As explained in the article “4 reasons why we don’t explore space and why they aren’t reasons at all“, one of the key reasons for humanity not exploring space further is a general lack of interest from the public as there is no vision as to how space could benefit people.
Toavina Andriamanerasoa, a participant in the Copernicus I bootcamp, wrote a short fictional article to inspire people with his vision of the potential of a space elevator and how much fun it could be for the public. Here it is:
It’s 10 am, – degrees C and eerie outside. The view below however is mind-blowing, and I can see the forest in incredible detail. I’m inside the Copernicus I, an elevator that rises to 50 km above French Guyana, wearing a wingsuit and oxygen tank, ready to emulate Felix Baumgartner’s feat from more than a decade ago.
With me are another twenty wingsuit jumpers paying 1,000BTC each for the privilege of flying from the highest vantage point on Earth. Over the course of the day they will be followed by another 200 patiently waiting in other capsules lined up behind us.
John Hossegor, the man responsible for the inception (and eventual construction) of Copernicus I, did not initially foresee such uses for the space elevator: “When I first came up with the dream for Copernicus, all I had in mind was supplanting rockets for space travel and providing a way for asteroid mining companies to deploy millions of robots into space. However, Felix called me one day and asked if he could jump from the tower – since then, we have a one-year long waiting list and wingsuit jumping has become a substantial revenue source for us.”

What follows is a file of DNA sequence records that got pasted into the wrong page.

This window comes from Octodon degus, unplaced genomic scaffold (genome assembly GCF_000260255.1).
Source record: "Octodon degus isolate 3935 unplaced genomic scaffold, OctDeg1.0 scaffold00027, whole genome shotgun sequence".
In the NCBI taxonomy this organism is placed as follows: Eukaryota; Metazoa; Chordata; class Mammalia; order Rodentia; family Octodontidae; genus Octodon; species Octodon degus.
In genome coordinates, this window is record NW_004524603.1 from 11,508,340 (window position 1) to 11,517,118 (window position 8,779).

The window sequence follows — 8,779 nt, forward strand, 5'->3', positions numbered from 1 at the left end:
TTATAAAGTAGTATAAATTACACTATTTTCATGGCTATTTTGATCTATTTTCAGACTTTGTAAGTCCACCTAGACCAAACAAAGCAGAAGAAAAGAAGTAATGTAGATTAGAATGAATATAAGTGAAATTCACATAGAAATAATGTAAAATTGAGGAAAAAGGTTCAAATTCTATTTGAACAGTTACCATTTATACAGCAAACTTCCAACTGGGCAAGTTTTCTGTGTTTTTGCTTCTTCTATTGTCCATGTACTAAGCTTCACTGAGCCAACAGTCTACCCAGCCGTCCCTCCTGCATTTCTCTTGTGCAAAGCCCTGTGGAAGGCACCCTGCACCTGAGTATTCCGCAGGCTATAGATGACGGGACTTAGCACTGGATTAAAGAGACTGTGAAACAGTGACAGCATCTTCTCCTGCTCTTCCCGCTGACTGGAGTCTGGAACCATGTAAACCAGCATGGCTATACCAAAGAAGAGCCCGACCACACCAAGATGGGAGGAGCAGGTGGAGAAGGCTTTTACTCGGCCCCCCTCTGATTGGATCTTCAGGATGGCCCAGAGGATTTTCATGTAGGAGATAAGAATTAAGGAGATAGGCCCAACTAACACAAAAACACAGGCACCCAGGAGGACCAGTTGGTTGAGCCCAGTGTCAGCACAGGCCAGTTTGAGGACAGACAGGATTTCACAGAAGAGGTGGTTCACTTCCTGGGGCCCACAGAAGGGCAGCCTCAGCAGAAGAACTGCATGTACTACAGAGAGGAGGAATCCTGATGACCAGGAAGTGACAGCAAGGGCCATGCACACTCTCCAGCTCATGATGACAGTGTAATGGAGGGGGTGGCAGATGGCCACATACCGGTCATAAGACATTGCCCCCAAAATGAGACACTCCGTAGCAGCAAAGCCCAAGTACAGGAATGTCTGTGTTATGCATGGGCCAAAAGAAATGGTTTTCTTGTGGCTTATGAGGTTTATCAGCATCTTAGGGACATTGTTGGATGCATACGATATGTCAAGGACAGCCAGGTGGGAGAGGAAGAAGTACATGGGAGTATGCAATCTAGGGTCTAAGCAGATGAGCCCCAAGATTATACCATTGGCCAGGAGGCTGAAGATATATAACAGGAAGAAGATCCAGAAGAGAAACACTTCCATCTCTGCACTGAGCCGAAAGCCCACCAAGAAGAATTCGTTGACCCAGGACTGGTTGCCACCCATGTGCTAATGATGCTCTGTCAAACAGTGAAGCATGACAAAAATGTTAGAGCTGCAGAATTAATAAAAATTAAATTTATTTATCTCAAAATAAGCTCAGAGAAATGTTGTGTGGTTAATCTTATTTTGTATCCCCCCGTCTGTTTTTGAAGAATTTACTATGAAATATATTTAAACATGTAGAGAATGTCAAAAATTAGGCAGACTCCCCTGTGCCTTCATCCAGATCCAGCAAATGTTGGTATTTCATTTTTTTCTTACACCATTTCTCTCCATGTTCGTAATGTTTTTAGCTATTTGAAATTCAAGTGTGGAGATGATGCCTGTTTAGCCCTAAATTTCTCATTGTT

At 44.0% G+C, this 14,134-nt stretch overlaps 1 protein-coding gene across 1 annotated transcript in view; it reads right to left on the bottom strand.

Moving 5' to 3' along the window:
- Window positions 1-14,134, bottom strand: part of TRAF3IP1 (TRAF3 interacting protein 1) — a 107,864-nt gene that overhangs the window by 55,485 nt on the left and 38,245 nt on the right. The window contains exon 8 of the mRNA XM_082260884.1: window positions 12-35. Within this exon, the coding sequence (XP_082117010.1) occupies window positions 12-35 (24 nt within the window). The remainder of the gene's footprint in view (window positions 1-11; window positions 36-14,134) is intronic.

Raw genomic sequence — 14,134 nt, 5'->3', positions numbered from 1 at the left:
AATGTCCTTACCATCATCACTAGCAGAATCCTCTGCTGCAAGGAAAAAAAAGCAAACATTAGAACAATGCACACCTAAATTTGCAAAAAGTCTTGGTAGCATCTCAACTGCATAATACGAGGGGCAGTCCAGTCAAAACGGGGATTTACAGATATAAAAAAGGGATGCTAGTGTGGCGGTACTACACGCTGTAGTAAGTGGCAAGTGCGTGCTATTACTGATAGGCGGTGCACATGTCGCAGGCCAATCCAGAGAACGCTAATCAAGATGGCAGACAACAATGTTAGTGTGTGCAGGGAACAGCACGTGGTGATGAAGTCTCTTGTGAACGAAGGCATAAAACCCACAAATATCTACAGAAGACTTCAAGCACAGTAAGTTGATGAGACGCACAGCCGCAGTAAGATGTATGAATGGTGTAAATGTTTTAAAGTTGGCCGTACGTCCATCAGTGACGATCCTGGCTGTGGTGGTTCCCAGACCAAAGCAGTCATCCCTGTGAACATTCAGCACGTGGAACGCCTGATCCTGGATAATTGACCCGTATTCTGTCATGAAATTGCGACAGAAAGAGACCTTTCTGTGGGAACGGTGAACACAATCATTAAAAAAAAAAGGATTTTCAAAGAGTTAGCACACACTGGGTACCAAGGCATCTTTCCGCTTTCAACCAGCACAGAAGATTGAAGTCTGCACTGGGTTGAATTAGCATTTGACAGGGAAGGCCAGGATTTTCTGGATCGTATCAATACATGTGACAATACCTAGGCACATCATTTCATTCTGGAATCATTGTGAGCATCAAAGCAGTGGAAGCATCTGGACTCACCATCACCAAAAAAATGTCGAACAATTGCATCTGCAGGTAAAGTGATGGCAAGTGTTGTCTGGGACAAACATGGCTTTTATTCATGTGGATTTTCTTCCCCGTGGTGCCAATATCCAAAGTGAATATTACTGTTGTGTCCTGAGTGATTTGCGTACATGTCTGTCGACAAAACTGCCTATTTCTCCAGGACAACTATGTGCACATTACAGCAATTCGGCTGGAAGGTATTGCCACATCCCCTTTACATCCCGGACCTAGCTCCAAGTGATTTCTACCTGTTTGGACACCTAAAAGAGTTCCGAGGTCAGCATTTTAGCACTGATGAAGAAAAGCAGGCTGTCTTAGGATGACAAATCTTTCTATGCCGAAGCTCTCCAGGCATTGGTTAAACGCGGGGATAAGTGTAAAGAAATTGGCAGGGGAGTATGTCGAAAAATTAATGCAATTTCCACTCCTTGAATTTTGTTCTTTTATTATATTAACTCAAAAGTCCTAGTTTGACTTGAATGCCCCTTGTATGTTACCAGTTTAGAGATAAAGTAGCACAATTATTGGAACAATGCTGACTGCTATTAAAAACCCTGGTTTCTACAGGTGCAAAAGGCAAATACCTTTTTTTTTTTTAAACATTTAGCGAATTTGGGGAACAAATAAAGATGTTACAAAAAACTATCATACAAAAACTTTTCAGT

Hossegor is a true visionary. Ten years ago when he first mentioned the idea of a space elevator the naysayers came were quick to decry the idea. It was all the more satisfying when, as Hossegor puts it, “the trolls from Reddit and the scientific communities shut up after I raised $50m to build Copernicus I”.
Today Hossegor’s company Exogalaxy is worth north of 1bn BTC, bringing in revenues of 100m BTC a year through various ventures. These include sending satellites and drones into space, operation of an international space observatory, a hotel and rotating restaurant, harvesting wind and solar power and catering to gliders and wingsuit jumpers.
It was not smooth sailing all the way however, with investors nearly backing out of the project when they saw a rival project raising funds to construct an electromagnetic catapult aptly named ”David I”. In the end though Hossegor was able to prove that his technology was more efficient and cheaper in the long run. The backers of David I decided to wind down their company and switch to funding Hossegor.
Now Hossegor is focusing his efforts to raise funds for stage II of the project: “Given the advances in nano-tech, we can now build a space elevator that would take us to outer space, and we are extremely excited about the potential applications. Hopefully we’ll support the first mission to colonise Mars!”. No small words, but given the giant steps Hossegor has made so far, I would not bet against him this time around.